Washington Law Review
Staying Neutral: How Washington State Courts Should Approach Negligent Supervision Claims Against Religious Organizations
The torts of negligent hiring, supervision, and retention place a duty on employers to prevent their employees from using the places, things, or tasks entrusted to them to harm foreseeable victims. The negligent employment torts create an independent duty under which plaintiffs may pursue an action when suits brought under a vicarious liability or breach of fiduciary duty theory would fail. For victims of sexual misconduct by religious leaders, negligent supervision claims against religious organizations are a crucial means of remedying serious and lasting injuries. Washington state law recognizes negligent supervision, and Washington courts have applied it to religious organizations, but these claims typically implicate First Amendment religious freedom concerns. A short series of Washington appellate cases affirming grants of summary judgment to religious organization defendants on First Amendment grounds has made it more difficult for plaintiffs to assert negligent supervision claims against religious entities. This Comment argues that Washington courts have granted religious organizations an impermissibly broad level of First Amendment protection from claims of negligent supervision, and suggests a more deliberate analytical framework for evaluating the constitutionality of such claims.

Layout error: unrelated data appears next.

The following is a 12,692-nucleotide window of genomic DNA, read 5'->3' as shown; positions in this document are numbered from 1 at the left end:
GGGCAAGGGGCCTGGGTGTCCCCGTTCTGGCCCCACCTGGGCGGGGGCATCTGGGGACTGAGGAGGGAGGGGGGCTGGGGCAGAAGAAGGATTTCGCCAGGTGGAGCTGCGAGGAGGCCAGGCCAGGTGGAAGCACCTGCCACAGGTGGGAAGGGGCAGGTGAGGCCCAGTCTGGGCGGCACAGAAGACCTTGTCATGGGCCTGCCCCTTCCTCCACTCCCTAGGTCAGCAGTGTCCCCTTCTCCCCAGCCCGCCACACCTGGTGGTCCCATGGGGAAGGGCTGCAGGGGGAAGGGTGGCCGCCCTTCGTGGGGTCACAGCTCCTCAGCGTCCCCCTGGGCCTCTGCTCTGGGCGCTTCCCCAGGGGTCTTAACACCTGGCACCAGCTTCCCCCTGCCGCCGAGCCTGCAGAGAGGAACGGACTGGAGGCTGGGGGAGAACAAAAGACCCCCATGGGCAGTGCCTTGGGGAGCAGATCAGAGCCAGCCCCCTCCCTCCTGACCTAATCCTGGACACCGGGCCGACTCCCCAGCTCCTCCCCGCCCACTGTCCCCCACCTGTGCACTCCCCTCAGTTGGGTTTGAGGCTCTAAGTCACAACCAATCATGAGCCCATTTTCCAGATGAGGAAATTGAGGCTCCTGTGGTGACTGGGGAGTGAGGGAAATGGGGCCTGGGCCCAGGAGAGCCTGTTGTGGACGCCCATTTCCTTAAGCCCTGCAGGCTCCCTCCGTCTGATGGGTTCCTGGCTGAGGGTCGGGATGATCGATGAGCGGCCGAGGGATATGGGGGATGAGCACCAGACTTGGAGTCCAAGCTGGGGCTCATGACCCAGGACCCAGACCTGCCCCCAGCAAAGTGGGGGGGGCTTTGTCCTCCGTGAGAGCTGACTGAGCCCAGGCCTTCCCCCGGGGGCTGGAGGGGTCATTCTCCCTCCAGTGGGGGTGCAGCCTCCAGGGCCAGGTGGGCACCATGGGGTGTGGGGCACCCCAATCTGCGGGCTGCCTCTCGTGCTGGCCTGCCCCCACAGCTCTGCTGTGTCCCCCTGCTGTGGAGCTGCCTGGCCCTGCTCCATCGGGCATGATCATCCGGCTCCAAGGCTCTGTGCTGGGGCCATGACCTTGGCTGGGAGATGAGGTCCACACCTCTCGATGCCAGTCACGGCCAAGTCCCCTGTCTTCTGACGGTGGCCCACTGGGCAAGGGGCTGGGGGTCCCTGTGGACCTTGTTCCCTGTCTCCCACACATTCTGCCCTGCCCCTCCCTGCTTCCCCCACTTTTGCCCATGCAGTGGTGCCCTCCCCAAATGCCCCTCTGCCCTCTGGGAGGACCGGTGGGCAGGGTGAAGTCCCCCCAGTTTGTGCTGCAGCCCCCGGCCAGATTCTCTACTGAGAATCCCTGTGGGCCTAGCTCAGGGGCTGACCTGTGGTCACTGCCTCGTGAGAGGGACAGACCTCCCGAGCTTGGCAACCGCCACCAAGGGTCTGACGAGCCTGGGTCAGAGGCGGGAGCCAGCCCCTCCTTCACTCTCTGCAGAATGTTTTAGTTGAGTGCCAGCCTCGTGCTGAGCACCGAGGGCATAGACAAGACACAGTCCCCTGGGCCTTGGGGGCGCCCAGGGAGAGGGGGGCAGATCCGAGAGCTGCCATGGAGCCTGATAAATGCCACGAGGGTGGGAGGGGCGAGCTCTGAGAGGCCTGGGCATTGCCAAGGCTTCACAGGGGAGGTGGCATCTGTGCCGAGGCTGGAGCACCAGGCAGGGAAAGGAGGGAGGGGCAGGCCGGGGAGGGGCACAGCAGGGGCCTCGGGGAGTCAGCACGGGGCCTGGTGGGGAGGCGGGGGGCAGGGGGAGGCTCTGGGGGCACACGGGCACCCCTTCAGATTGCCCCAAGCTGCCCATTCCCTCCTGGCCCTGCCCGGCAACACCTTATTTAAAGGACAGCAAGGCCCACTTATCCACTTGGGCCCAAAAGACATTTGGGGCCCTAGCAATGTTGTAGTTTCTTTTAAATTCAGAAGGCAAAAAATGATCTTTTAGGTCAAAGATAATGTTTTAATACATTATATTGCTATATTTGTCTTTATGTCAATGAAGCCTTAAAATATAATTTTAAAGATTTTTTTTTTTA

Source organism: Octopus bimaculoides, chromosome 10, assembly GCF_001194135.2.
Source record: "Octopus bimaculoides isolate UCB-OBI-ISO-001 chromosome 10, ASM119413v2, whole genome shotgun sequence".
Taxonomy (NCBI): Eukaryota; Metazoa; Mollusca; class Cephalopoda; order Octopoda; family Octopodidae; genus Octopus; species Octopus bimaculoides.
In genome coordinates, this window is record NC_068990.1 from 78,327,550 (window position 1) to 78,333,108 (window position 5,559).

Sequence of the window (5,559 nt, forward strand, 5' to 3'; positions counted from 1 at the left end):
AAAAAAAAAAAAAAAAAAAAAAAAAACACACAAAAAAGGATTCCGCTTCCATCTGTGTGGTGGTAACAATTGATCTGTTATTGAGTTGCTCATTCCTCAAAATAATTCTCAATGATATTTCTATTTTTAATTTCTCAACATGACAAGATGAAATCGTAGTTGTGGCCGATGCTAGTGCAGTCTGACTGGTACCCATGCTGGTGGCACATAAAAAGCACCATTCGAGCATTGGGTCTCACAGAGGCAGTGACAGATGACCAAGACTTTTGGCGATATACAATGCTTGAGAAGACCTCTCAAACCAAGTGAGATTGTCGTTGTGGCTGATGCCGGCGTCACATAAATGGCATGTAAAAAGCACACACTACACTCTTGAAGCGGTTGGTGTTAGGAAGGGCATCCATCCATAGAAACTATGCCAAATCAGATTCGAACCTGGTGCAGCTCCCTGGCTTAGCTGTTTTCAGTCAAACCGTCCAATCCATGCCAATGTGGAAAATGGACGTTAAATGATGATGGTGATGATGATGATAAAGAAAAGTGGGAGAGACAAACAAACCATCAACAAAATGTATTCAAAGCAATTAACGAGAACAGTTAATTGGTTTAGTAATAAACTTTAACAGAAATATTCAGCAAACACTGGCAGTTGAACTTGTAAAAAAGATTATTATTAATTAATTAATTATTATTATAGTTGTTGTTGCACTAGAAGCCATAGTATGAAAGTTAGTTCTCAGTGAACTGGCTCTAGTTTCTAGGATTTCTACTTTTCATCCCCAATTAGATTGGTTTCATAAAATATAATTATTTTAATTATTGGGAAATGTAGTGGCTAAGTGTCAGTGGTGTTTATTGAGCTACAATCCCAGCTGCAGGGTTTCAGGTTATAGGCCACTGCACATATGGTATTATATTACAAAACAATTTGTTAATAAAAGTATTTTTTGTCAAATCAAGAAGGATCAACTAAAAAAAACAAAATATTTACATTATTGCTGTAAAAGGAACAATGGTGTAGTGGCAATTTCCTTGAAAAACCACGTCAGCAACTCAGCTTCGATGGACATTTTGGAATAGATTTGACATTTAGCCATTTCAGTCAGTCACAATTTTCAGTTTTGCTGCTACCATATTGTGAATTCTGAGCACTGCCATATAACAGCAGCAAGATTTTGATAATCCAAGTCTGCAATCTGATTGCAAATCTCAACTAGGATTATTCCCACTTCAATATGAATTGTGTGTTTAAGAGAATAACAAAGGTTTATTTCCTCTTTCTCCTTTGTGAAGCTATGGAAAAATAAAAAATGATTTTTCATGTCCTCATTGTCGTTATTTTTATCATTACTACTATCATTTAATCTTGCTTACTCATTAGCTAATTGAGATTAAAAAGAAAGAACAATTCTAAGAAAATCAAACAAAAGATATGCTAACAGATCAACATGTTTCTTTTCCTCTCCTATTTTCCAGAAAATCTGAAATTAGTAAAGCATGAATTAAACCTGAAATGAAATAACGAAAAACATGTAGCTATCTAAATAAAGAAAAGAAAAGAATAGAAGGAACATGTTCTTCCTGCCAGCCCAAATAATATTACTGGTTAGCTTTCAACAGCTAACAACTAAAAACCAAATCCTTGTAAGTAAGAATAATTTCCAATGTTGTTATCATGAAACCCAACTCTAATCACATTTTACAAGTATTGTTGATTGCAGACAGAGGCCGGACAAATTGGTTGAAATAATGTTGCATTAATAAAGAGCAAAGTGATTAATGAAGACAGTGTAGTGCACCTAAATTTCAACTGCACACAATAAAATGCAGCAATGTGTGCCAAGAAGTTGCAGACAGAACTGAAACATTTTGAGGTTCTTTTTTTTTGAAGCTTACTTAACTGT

Kelly H. Sheridan,
Notes and Comments,
Staying Neutral: How Washington State Courts Should Approach Negligent Supervision Claims Against Religious Organizations,
85 Wash. L. Rev.
Available at: https://digitalcommons.law.uw.edu/wlr/vol85/iss3/4